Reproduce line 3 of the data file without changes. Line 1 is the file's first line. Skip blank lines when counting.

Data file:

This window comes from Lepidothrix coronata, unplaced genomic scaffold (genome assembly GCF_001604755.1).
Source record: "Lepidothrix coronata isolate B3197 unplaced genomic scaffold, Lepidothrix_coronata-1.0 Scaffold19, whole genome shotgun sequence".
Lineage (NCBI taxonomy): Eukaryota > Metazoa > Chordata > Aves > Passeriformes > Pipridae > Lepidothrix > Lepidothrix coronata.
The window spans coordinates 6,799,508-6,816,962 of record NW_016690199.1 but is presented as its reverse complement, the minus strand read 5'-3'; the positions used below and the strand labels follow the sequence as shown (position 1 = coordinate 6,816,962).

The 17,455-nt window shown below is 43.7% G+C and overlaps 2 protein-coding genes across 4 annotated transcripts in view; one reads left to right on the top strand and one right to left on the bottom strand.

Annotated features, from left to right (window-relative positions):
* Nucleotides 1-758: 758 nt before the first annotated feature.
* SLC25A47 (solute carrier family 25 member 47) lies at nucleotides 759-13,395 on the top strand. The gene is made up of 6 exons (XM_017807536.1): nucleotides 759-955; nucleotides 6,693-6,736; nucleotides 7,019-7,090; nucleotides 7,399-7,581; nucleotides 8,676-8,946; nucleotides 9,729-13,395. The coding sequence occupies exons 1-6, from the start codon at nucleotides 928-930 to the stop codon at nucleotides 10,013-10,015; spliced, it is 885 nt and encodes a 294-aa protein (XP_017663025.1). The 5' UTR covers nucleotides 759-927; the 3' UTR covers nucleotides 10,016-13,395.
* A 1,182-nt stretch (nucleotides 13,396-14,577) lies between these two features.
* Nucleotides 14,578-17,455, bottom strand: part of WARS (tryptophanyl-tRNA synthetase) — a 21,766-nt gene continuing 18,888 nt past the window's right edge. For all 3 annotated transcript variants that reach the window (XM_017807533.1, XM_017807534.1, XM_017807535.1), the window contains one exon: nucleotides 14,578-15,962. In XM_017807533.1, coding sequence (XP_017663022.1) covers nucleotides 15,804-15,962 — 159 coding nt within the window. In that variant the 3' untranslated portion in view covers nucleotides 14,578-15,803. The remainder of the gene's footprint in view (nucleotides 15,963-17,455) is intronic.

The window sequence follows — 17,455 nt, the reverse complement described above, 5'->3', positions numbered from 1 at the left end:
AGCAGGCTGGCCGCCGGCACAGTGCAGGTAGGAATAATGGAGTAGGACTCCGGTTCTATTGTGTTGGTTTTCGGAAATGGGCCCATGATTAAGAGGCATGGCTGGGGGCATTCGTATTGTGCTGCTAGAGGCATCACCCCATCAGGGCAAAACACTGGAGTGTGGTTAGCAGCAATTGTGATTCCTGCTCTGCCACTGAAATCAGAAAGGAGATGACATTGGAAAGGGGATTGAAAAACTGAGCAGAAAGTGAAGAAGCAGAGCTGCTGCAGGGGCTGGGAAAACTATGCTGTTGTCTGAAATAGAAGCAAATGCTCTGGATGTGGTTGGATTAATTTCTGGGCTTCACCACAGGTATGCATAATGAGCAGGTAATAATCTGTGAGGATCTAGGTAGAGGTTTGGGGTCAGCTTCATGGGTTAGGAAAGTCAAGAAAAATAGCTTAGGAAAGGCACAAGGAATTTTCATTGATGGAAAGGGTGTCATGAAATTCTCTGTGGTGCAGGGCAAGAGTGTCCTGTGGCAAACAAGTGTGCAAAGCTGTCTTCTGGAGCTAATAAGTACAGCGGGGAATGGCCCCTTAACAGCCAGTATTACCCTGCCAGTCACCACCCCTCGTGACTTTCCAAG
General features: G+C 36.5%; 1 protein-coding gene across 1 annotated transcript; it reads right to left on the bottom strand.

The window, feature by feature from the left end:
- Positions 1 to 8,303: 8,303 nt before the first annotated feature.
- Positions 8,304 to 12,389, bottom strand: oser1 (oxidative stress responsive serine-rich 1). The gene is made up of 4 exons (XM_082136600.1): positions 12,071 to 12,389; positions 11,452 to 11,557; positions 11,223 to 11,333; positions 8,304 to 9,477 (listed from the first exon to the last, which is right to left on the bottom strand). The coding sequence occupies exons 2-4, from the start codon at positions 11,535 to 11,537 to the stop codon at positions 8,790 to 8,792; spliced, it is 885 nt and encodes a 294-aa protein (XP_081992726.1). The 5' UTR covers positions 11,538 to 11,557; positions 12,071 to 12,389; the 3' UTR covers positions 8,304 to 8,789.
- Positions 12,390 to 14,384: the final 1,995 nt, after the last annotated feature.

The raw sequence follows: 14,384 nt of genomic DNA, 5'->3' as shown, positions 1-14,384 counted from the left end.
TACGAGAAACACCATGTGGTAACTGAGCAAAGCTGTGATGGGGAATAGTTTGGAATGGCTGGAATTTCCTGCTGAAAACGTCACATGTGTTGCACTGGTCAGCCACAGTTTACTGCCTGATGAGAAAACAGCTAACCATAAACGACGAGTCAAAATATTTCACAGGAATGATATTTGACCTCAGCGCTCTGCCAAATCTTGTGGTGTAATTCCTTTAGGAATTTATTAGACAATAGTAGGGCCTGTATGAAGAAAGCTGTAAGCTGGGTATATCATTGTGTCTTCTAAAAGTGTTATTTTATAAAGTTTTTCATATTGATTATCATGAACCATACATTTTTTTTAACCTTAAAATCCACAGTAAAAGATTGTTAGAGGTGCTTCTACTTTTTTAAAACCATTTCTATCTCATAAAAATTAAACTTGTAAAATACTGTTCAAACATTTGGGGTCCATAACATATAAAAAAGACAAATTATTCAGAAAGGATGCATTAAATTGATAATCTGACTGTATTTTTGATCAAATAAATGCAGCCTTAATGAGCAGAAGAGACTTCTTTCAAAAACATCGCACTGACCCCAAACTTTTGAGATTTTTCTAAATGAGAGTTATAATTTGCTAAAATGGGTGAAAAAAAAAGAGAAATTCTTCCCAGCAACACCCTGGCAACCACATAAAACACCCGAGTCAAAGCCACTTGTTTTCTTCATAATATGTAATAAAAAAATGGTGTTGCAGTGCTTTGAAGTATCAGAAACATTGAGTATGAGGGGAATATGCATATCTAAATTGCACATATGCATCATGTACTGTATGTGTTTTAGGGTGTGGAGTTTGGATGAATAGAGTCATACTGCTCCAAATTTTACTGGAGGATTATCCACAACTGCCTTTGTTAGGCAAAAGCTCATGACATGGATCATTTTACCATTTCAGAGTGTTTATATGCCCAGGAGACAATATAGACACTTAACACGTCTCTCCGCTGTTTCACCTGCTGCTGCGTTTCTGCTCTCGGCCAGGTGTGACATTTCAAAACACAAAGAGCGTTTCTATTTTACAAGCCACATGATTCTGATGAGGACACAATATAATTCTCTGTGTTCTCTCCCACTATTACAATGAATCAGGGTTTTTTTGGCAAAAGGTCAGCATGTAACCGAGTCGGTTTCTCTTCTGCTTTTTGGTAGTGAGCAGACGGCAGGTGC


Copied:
Lineage (NCBI taxonomy): Eukaryota > Metazoa > Chordata > Aves > Passeriformes > Pipridae > Lepidothrix > Lepidothrix coronata.